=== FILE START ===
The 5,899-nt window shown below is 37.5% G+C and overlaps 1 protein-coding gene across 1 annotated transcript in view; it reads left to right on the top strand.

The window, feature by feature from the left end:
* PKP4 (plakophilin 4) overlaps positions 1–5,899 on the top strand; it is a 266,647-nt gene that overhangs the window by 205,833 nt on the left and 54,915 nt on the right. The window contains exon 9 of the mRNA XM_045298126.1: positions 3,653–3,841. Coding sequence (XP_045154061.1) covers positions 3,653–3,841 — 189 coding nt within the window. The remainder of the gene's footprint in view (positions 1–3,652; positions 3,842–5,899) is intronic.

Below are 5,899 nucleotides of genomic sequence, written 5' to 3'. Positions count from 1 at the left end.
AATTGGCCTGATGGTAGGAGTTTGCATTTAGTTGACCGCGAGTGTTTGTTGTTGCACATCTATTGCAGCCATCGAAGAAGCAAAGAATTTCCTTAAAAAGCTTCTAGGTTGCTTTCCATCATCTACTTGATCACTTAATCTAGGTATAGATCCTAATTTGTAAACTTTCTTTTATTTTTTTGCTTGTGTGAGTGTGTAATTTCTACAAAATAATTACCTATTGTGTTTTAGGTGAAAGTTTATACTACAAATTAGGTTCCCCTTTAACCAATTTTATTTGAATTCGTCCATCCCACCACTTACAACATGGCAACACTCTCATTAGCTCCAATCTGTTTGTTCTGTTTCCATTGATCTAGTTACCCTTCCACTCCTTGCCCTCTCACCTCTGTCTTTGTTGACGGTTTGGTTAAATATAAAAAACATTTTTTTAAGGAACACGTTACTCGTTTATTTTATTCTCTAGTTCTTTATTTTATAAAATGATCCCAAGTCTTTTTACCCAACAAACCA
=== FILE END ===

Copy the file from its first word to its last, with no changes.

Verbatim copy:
The 5,899-nt window shown below is 37.5% G+C and overlaps 1 protein-coding gene across 1 annotated transcript in view; it reads left to right on the top strand.

The window, feature by feature from the left end:
* PKP4 (plakophilin 4) overlaps positions 1–5,899 on the top strand; it is a 266,647-nt gene that overhangs the window by 205,833 nt on the left and 54,915 nt on the right. The window contains exon 9 of the mRNA XM_045298126.1: positions 3,653–3,841. Coding sequence (XP_045154061.1) covers positions 3,653–3,841 — 189 coding nt within the window. The remainder of the gene's footprint in view (positions 1–3,652; positions 3,842–5,899) is intronic.

Below are 5,899 nucleotides of genomic sequence, written 5' to 3'. Positions count from 1 at the left end.
AATTGGCCTGATGGTAGGAGTTTGCATTTAGTTGACCGCGAGTGTTTGTTGTTGCACATCTATTGCAGCCATCGAAGAAGCAAAGAATTTCCTTAAAAAGCTTCTAGGTTGCTTTCCATCATCTACTTGATCACTTAATCTAGGTATAGATCCTAATTTGTAAACTTTCTTTTATTTTTTTGCTTGTGTGAGTGTGTAATTTCTACAAAATAATTACCTATTGTGTTTTAGGTGAAAGTTTATACTACAAATTAGGTTCCCCTTTAACCAATTTTATTTGAATTCGTCCATCCCACCACTTACAACATGGCAACACTCTCATTAGCTCCAATCTGTTTGTTCTGTTTCCATTGATCTAGTTACCCTTCCACTCCTTGCCCTCTCACCTCTGTCTTTGTTGACGGTTTGGTTAAATATAAAAAACATTTTTTTAAGGAACACGTTACTCGTTTATTTTATTCTCTAGTTCTTTATTTTATAAAATGATCCCAAGTCTTTTTACCCAACAAACCA